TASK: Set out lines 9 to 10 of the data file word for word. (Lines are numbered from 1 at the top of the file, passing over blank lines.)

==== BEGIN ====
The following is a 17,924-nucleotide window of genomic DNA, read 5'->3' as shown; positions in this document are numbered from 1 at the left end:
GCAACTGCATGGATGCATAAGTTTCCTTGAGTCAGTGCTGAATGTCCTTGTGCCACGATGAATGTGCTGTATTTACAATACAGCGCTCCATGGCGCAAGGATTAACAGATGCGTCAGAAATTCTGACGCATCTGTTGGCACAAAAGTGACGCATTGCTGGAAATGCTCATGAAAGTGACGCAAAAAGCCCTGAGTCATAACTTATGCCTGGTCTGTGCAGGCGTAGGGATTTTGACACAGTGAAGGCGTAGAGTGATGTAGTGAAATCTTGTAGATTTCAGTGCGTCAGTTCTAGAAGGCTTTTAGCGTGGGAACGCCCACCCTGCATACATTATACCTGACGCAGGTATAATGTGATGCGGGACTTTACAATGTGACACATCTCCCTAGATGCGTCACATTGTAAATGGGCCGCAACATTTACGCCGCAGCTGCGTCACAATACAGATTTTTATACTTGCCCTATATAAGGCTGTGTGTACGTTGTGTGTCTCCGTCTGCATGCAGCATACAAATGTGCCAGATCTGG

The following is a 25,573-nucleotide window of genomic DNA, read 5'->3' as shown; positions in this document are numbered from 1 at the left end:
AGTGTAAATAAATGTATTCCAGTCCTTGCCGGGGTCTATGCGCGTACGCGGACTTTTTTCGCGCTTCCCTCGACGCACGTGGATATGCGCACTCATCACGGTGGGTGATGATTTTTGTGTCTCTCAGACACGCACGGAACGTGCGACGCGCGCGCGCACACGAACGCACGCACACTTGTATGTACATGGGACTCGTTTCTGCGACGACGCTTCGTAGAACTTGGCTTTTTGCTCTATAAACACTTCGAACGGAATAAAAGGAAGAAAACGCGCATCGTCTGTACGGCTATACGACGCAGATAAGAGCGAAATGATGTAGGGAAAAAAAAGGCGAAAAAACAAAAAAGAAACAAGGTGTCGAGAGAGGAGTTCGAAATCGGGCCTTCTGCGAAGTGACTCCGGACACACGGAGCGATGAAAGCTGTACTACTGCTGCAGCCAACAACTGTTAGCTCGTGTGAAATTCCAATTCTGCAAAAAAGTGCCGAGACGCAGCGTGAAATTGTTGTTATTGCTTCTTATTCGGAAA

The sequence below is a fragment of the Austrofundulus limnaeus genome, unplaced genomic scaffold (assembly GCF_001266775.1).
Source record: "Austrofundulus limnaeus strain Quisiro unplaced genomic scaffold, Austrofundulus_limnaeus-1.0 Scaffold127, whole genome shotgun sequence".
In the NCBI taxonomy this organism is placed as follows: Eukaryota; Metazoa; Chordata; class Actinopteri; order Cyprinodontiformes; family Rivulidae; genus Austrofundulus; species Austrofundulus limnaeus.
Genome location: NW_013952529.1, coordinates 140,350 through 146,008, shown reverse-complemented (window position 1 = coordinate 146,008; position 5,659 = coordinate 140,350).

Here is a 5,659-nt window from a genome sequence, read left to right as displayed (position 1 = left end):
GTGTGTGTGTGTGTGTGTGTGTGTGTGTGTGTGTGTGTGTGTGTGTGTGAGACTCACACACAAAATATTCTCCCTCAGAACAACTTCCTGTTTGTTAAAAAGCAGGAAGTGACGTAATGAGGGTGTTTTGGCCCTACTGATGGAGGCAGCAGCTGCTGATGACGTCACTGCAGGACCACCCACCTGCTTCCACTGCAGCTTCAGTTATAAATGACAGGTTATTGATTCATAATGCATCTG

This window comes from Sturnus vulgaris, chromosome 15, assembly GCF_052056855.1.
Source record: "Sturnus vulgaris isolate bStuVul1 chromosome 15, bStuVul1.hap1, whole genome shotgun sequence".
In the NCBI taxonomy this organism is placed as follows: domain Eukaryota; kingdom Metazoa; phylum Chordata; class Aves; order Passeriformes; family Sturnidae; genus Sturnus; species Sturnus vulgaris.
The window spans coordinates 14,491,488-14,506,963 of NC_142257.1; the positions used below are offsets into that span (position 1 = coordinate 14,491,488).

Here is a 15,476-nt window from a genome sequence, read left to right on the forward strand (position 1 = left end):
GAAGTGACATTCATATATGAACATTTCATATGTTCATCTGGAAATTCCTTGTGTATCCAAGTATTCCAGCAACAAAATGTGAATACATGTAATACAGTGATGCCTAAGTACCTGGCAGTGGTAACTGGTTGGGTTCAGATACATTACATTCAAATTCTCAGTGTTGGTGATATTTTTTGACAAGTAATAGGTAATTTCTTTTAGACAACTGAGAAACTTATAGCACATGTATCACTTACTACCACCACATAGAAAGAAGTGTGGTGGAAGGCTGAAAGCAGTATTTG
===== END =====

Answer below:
Here is a 5,659-nt window from a genome sequence, read left to right as displayed (position 1 = left end):
GTGTGTGTGTGTGTGTGTGTGTGTGTGTGTGTGTGTGTGTGTGTGTGTGAGACTCACACACAAAATATTCTCCCTCAGAACAACTTCCTGTTTGTTAAAAAGCAGGAAGTGACGTAATGAGGGTGTTTTGGCCCTACTGATGGAGGCAGCAGCTGCTGATGACGTCACTGCAGGACCACCCACCTGCTTCCACTGCAGCTTCAGTTATAAATGACAGGTTATTGATTCATAATGCATCTG